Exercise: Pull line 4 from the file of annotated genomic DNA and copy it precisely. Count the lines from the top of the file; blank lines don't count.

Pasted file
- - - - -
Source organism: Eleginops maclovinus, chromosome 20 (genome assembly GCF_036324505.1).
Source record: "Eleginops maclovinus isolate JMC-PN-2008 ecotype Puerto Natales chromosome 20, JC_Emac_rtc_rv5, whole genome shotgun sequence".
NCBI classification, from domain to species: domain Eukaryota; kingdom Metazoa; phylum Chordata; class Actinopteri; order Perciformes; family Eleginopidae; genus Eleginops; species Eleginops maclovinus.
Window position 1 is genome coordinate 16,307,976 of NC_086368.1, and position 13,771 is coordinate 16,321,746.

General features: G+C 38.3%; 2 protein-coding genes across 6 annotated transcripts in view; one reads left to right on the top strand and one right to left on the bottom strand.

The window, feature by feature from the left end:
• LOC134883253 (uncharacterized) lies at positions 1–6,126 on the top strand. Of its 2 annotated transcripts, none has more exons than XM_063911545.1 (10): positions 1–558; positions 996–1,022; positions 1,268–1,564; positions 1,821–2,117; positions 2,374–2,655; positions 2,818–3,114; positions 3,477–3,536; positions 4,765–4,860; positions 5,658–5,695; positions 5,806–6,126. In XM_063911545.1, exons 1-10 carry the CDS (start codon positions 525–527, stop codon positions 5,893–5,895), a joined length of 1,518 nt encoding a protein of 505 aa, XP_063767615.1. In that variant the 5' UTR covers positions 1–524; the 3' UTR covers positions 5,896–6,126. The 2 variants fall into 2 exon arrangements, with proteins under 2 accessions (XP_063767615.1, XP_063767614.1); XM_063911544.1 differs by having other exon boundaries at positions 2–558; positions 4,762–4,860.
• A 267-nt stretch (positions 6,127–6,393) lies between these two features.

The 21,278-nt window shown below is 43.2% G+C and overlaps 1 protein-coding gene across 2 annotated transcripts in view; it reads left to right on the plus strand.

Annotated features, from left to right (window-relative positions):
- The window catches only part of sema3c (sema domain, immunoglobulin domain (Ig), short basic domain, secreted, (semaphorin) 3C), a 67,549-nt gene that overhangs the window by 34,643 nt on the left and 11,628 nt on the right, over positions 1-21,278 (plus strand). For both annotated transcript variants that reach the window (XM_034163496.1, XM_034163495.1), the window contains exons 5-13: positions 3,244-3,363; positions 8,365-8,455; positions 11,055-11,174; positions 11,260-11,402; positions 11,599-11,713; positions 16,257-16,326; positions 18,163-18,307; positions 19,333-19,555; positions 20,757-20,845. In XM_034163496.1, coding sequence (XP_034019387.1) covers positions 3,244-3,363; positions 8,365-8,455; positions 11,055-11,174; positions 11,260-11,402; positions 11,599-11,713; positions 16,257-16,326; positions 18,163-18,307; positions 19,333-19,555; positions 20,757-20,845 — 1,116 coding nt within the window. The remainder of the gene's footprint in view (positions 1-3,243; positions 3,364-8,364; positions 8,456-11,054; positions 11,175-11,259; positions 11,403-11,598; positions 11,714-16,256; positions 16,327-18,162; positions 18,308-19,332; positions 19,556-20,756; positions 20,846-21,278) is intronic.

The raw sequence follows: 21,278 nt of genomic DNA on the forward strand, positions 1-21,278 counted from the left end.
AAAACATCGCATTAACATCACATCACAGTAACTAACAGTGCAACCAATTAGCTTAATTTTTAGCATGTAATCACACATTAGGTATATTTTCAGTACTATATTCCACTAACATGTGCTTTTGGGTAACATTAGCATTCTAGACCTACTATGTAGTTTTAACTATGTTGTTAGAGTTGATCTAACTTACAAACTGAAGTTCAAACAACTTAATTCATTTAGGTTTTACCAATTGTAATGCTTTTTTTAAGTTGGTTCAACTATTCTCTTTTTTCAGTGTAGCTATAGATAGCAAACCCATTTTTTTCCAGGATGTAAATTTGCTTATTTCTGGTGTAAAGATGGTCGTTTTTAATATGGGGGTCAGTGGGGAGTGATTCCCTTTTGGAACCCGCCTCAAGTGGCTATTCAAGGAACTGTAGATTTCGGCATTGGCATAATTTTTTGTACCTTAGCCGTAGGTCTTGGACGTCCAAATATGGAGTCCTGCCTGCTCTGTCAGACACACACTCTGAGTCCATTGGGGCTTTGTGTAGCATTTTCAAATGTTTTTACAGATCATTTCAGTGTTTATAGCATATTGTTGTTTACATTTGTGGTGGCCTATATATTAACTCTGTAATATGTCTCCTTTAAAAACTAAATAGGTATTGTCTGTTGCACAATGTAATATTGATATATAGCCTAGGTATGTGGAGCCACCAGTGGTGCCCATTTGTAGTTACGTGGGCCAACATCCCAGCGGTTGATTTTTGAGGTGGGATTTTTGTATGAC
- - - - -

Window position 1 is genome coordinate 16,307,976 of NC_086368.1, and position 13,771 is coordinate 16,321,746.